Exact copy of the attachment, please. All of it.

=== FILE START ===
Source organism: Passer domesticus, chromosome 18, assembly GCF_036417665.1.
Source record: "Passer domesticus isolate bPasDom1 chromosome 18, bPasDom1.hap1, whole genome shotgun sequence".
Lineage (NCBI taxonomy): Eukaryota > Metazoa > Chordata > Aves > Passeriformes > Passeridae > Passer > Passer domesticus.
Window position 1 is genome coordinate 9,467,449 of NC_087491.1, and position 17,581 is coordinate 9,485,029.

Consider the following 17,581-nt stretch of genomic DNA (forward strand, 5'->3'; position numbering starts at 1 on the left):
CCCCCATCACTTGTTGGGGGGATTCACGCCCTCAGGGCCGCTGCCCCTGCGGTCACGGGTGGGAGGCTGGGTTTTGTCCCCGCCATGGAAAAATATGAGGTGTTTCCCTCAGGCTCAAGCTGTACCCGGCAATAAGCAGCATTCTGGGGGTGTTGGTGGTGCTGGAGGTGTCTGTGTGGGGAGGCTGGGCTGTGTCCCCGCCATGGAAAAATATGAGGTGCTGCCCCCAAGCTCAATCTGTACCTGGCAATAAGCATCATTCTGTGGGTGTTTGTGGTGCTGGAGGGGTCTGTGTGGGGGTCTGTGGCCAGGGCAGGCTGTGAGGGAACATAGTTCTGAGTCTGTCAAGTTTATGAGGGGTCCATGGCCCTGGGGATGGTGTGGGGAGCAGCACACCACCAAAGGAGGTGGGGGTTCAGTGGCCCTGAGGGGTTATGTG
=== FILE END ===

Source organism: Passer domesticus, chromosome 18, assembly GCF_036417665.1.
Source record: "Passer domesticus isolate bPasDom1 chromosome 18, bPasDom1.hap1, whole genome shotgun sequence".
Lineage (NCBI taxonomy): Eukaryota > Metazoa > Chordata > Aves > Passeriformes > Passeridae > Passer > Passer domesticus.
Window position 1 is genome coordinate 9,467,449 of NC_087491.1, and position 17,581 is coordinate 9,485,029.

Consider the following 17,581-nt stretch of genomic DNA (forward strand, 5'->3'; position numbering starts at 1 on the left):
CCCCCATCACTTGTTGGGGGGATTCACGCCCTCAGGGCCGCTGCCCCTGCGGTCACGGGTGGGAGGCTGGGTTTTGTCCCCGCCATGGAAAAATATGAGGTGTTTCCCTCAGGCTCAAGCTGTACCCGGCAATAAGCAGCATTCTGGGGGTGTTGGTGGTGCTGGAGGTGTCTGTGTGGGGAGGCTGGGCTGTGTCCCCGCCATGGAAAAATATGAGGTGCTGCCCCCAAGCTCAATCTGTACCTGGCAATAAGCATCATTCTGTGGGTGTTTGTGGTGCTGGAGGGGTCTGTGTGGGGGTCTGTGGCCAGGGCAGGCTGTGAGGGAACATAGTTCTGAGTCTGTCAAGTTTATGAGGGGTCCATGGCCCTGGGGATGGTGTGGGGAGCAGCACACCACCAAAGGAGGTGGGGGTTCAGTGGCCCTGAGGGGTTATGTG